Autotrophic and mixotrophic metabolism of an anammox bacterium revealed by in vivo13C and 2H metabolic network mapping

Citation
Lawson et al. [posted content, 2019]
Names
Ca. Kuenenia stuttgartiensis
Abstract
AbstractAnaerobic ammonium-oxidizing (anammox) bacteria mediate a key step in the biogeochemical nitrogen cycle and have been applied worldwide for the energy-efficient removal of nitrogen from wastewater. However, outside their core energy metabolism, little is known about the metabolic networks driving anammox bacterial anabolism and mixotrophy beyond genome-based predictions. Here, we experimentally resolved the central carbon metabolism of the anammox bacterium Candidatus ‘Kuenenia stuttgartiensis’ using time-series 13C and 2H isotope tracing, metabolomics, and isotopically nonstationary metabolic flux analysis (INST-MFA). Our findings confirm predicted metabolic pathways used for CO2 fixation, central metabolism, and amino acid biosynthesis in K. stuttgartiensis, and reveal several instances where genomic predictions are not supported by in vivo metabolic fluxes. This includes the use of an oxidative tricarboxylic acid cycle, despite the genome not encoding a known citrate synthase. We also demonstrate that K. stuttgartiensis is able to directly assimilate extracellular formate via the Wood-Ljungdahl pathway instead of oxidizing it completely to CO2 followed by reassimilation. In contrast, our data suggests that K. stuttgartiensis is not capable of using acetate as a carbon or energy source in situ and that acetate oxidation occurred via the metabolic activity of a low-abundance microorganism in the bioreactor’s side population. Together, these findings provide a foundation for understanding the carbon metabolism of anammox bacteria at a systems-level and will inform future studies aimed at elucidating factors governing their function and niche differentiation in natural and engineered ecosystems.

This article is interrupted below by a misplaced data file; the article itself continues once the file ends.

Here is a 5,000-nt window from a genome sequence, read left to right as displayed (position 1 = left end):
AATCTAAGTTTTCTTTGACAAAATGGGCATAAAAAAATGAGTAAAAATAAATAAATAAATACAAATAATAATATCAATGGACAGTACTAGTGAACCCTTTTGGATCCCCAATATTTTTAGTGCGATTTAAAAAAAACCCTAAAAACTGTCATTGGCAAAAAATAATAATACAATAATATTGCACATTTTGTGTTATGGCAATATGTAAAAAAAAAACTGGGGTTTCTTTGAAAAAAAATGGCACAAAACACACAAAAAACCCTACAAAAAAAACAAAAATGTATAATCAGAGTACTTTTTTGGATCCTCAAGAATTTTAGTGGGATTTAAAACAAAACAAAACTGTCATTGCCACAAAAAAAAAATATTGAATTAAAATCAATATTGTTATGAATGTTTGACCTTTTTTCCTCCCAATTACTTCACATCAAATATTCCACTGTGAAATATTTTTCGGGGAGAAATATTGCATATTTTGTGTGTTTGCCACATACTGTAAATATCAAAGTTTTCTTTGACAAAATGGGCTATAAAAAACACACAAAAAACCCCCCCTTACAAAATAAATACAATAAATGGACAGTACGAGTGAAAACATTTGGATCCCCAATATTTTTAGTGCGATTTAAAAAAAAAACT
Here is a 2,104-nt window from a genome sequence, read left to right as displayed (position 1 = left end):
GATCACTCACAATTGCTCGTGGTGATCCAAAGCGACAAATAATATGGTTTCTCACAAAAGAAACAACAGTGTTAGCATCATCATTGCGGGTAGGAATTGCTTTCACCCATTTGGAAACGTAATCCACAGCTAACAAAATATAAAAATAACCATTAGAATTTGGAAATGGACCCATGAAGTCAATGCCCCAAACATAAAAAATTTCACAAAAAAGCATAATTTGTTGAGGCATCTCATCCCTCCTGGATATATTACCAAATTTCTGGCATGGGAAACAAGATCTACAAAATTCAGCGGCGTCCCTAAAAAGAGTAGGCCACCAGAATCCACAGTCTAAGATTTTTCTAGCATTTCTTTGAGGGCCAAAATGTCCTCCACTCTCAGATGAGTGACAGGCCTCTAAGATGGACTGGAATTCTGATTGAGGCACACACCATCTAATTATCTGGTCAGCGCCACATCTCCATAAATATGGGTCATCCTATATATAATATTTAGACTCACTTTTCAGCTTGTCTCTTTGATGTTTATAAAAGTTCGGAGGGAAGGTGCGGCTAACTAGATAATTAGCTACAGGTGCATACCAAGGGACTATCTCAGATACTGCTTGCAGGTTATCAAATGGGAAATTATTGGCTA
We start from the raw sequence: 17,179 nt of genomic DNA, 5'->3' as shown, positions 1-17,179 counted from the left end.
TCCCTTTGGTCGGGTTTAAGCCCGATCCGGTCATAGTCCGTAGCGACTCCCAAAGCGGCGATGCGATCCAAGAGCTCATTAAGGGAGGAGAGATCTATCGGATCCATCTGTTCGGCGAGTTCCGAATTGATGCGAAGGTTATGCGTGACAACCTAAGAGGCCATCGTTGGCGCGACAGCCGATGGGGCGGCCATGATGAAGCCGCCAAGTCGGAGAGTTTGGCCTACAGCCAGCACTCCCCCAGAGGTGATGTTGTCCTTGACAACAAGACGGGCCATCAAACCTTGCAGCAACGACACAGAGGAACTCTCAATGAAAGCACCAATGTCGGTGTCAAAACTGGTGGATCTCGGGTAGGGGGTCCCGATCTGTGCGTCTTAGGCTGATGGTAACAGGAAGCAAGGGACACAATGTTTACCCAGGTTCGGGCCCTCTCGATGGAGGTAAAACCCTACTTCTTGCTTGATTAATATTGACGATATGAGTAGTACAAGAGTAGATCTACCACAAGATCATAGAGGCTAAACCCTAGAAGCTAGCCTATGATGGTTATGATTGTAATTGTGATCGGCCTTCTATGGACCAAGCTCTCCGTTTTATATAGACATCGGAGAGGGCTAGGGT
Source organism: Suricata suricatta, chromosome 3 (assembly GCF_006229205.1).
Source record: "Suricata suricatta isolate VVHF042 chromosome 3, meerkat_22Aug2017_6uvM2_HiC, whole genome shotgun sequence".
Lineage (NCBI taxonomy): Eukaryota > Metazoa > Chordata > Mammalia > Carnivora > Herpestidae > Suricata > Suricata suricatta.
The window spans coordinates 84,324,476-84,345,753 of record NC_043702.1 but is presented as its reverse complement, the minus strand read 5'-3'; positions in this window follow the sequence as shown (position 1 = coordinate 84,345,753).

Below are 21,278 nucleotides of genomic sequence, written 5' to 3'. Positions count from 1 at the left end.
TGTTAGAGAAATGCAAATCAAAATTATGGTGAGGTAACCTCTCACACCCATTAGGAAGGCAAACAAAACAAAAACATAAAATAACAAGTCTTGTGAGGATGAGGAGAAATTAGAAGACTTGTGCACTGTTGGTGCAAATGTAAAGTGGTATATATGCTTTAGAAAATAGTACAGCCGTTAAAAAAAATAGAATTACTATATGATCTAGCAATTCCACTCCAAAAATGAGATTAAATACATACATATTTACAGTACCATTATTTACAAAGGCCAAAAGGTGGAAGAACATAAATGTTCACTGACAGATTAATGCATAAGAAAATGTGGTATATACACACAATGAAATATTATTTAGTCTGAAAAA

Integrated Omic Analyses Provide Evidence that a “ Candidatus Accumulibacter phosphatis” Strain Performs Denitrification under Microaerobic Conditions

Citation
Camejo et al. (2019). mSystems 4 (1)
Names
Ca. Accumulibacter phosphatis
Subjects
Biochemistry Computer Science Applications Ecology, Evolution, Behavior and Systematics Genetics Microbiology Modelling and Simulation Molecular Biology Physiology
Abstract
“ Candidatus Accumulibacter phosphatis” is widely found in full-scale wastewater treatment plants, where it has been identified as the key organism for biological removal of phosphorus. Since aeration can account for 50% of the energy use during wastewater treatment, microaerobic conditions for wastewater treatment have emerged as a cost-effective alternative to conventional biological nutrient removal processes. Our report provides strong genomics-based evidence not only that “ Ca . Accumulibacter phosphatis” is the main organism contributing to phosphorus removal under microaerobic conditions but also that this organism simultaneously respires nitrate and oxygen in this environment, consequently removing nitrogen and phosphorus from the wastewater. Such activity could be harnessed in innovative designs for cost-effective and energy-efficient optimization of wastewater treatment systems.

Genome-Enabled Insights into the Ecophysiology of the Comammox Bacterium “ Candidatus Nitrospira nitrosa”

Citation
Camejo et al. (2017). mSystems 2 (5)